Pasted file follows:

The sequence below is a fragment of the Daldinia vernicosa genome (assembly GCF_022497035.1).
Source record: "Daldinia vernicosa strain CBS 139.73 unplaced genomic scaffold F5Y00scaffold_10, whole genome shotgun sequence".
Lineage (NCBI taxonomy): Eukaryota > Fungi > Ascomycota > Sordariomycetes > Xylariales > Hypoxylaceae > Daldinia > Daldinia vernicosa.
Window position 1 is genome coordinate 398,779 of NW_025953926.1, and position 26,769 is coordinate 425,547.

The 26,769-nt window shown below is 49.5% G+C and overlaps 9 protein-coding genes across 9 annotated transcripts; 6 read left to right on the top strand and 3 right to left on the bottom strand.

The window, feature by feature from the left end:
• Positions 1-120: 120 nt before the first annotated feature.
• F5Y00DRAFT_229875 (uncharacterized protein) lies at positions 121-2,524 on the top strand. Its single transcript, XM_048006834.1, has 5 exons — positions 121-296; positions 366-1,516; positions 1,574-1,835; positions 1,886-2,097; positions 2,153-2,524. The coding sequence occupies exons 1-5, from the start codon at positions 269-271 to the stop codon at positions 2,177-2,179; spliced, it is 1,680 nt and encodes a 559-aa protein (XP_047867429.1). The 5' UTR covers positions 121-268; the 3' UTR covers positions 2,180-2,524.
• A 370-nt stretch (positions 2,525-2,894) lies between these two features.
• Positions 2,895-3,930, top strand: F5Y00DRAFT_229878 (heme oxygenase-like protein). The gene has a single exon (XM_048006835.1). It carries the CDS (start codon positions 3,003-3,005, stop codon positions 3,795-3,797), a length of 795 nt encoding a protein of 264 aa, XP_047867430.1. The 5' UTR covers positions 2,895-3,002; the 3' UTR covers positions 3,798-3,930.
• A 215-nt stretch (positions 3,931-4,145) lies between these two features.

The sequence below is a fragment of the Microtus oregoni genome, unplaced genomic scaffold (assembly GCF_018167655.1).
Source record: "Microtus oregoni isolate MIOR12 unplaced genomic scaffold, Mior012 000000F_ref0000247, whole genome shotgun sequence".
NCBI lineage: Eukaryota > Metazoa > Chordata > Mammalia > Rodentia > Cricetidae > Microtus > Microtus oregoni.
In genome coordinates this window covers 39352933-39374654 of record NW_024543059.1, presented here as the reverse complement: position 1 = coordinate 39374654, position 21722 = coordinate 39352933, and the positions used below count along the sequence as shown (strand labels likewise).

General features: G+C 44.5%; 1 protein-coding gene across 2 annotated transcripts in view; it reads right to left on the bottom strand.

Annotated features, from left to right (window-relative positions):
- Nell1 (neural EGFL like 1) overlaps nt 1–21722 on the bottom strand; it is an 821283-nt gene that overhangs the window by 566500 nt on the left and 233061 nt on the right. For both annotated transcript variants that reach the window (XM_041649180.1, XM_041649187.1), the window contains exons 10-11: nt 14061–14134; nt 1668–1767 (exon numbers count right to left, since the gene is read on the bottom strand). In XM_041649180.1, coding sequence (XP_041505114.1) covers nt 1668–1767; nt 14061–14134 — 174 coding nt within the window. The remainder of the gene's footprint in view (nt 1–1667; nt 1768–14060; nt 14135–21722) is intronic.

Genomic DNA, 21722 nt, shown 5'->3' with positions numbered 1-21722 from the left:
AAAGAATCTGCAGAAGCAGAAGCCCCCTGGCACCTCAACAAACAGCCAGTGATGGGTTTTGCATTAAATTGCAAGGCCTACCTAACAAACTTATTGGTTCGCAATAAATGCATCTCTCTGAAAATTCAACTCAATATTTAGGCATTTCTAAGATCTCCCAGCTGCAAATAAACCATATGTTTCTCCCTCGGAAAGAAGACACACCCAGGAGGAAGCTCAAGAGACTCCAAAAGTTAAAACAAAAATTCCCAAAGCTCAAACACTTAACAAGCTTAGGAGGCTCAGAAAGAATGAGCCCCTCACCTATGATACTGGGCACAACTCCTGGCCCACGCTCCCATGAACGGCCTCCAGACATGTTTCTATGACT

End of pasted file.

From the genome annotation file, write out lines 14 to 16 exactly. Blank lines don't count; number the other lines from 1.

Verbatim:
NCBI lineage: Eukaryota > Metazoa > Chordata > Mammalia > Rodentia > Cricetidae > Microtus > Microtus oregoni.
In genome coordinates this window covers 39352933-39374654 of record NW_024543059.1, presented here as the reverse complement: position 1 = coordinate 39374654, position 21722 = coordinate 39352933, and the positions used below count along the sequence as shown (strand labels likewise).

General features: G+C 44.5%; 1 protein-coding gene across 2 annotated transcripts in view; it reads right to left on the bottom strand.